Jeremy Michael Ward is one of the newer members of the forever 27 club. He died on May 25, 2003 at the age of 27 years and 20 days. His death exemplifies a morbid fascination with opiates that started to take hold in the music world back in the early 90s with the grunge scene. Fortunately, the trend has apparently slowed since the first half of the 2000s decade, and the hipness of heroin seems to be wearing off. Perhaps enough talented young people have needlessly died that their peers can see the error of this fascination with a dangerous and seductive substance. It certainly worked for Ward’s friends and band mates.
Ward was a founding member of The Mars Volta, and was active in other musical ventures as well. He was known as the sound tech and vocal operator, but he also played guitar and wrote lyrics for the band’s electronic-progressive rock compositions. In addition to his musical interests, he was an artist in the visual medium and was accomplished at pen and ink drawing.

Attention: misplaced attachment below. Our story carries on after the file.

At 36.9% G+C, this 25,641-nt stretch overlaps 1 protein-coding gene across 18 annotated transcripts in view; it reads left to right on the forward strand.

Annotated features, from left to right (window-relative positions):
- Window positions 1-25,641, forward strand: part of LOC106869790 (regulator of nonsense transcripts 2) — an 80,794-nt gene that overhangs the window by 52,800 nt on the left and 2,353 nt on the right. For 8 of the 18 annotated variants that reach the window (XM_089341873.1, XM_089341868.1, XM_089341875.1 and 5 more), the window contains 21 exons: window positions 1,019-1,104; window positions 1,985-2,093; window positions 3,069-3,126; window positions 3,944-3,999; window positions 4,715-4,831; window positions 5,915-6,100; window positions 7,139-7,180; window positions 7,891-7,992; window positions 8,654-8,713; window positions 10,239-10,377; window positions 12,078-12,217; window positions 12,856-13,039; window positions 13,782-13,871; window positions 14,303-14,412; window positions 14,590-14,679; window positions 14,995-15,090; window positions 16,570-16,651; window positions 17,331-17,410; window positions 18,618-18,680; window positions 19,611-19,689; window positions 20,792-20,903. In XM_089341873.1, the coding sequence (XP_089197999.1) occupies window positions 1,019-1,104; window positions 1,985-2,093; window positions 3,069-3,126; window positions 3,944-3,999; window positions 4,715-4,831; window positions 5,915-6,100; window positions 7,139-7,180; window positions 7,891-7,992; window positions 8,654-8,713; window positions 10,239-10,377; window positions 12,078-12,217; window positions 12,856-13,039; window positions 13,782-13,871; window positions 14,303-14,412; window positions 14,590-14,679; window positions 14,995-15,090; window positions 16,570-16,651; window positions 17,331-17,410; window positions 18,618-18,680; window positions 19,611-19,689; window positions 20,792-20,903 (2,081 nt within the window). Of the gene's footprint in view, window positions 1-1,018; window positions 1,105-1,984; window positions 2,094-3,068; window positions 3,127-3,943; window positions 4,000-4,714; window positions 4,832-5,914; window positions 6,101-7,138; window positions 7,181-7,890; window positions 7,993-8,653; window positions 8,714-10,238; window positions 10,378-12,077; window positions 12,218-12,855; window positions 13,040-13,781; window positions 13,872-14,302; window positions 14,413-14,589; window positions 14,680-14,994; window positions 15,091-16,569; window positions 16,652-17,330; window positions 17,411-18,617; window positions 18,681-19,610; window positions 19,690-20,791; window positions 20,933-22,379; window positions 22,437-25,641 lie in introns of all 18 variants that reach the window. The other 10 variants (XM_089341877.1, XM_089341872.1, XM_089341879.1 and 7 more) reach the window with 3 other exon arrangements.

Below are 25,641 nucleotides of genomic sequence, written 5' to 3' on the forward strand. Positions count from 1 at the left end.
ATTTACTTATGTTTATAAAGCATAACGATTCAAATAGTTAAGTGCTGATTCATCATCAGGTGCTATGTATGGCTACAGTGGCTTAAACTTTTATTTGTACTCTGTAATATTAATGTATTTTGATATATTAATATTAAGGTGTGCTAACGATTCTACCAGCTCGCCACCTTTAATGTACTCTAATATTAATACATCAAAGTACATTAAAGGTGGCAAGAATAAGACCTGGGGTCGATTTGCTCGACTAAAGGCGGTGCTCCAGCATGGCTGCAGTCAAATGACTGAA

The first full-length album by the group, De-Loused in the Comatorium, was filled with sounds and treatments created by Ward. It has become a classic of the genre, and one track from the album (Drunkship Of Lanterns) is on the Rolling Stone list of the best guitar songs of all time. The group recorded the album in Los Angeles and then went on tour in Europe, opening for the Red Hot Chili Peppers (Flea of the Peppers had played bass on most of the album and other members of both bands were friends).
One month before the debut’s release and just after returning from the European leg of the tour, Ward was discovered in his LA home by a friend, apparently dead from an overdose of heroin, his drug of choice. The other members of The Mars Volta were reportedly so taken aback by his demise that they immediately stopped using, and have stayed clean.
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